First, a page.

Technology in education has come a long way since when I was the first student at my elementary school district to use a laptop in class. While I certainly cannot wait to get into a real classroom and teach in person, I believe the online teaching environment of COVID-19 is an excellent opportunity to experiment with a variety of technology-based adaptations, strategies, and rituals to create a more engaging experience!
Teachers and students are both dealing with difficult times right now and allowing for more genuine human interactions to take place could help students feel more ready to learn and engage in classroom conversations. Sitting in front of a computer all day in an online classroom format can be isolating. As Jennifer Gonzalez states in Distance Learning: A Gently Curated Collection of Resources for Teachers, not every minute of the day needs to be set aside for instruction. Start every day with a community-building ritual, which could be as simple as encouraging them to write a journal, playing a game, share poetry, or even just leave sometime in the day to encourage storytelling, laughter, and venting. Teachers should be creative and try adding new rituals and activities into online classes that might be more difficult to pull off in person.
Embrace asynchronous learning and flexible deadlines:
An unfortunate reality of the current remote teaching scenario is that not everyone has equitable access to the same internet connection, personal computer, or quiet place to participate in educational tasks. Some students may have additional responsibilities at home, which could impact their ability to participate as much as they otherwise could due to these circumstances. Creating short videos, chat tools like Gmail chat or Slack, and utilizing tools such as Google Docs or Voice Thread to embrace an asynchronous learning style could help create a collaborative environment.
Additionally, teachers should create a more flexible deadline policy for their classes, and communicate these policies with students early on. It could be helpful to provide students an anonymous way to communicate particular concerns that could impact their participation and ability to meet deadlines at the beginning of class. This could be completed by asking students to complete an ungraded ‘getting to know you’ survey or quiz during the first class through Google Docs, or Poll Everywhere. Establishing expectations early on will help avoid misunderstandings and create a clear process for students to reach for extension requests or help when needed.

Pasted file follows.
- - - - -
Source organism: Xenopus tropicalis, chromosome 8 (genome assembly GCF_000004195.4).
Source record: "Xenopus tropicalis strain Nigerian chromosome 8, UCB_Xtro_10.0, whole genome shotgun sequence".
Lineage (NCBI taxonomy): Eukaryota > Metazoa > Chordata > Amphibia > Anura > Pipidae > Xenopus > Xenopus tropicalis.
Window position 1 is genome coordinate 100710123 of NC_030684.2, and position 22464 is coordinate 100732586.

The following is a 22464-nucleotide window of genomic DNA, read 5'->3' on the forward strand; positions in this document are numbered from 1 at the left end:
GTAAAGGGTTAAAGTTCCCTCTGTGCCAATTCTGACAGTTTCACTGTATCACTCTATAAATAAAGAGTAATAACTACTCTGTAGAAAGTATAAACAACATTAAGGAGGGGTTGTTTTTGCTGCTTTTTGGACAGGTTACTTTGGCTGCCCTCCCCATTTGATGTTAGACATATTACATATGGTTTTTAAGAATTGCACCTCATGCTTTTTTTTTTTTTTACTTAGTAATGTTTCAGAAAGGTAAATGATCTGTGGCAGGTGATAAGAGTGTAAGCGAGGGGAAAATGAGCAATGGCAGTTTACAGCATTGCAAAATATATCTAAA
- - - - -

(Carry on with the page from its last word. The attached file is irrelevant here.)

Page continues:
Encourage students to take ownership of their learning:
In the age of COVID-19, teachers should be careful that their instruction doesn’t become little more than a low-budget MasterClass video. Students should be encouraged to take ownership of their education, and teachers should differentiate assessment to encourage experimentation and creativity. This can be accomplished through a choice menu that offers learning targets, resources and options for assessment for students to choose how they would like to demonstrate their knowledge of a particular subject. Rather only presenting students with the option of writing a paper on the overall causes of the Cold War, students could create a presentation and narrate over it with Voice Thread, make a podcast or video on the topic, create an interactive map with Google Tour Builder or an interactive book with Book Creator. Each of these options presents engaging ways for students to share their mastery of concepts with the class either synchronously or asynchronously.
Most teachers and students will be happy to be back in a physical classroom once it is safe to do so. However, rather than viewing online teaching inherently bad, I believe this period is an excellent opportunity to experiment with new ways to make instruction and content more engaging. Methods we develop for effective online instruction could help uncover better strategies for engaging in-person instruction as well.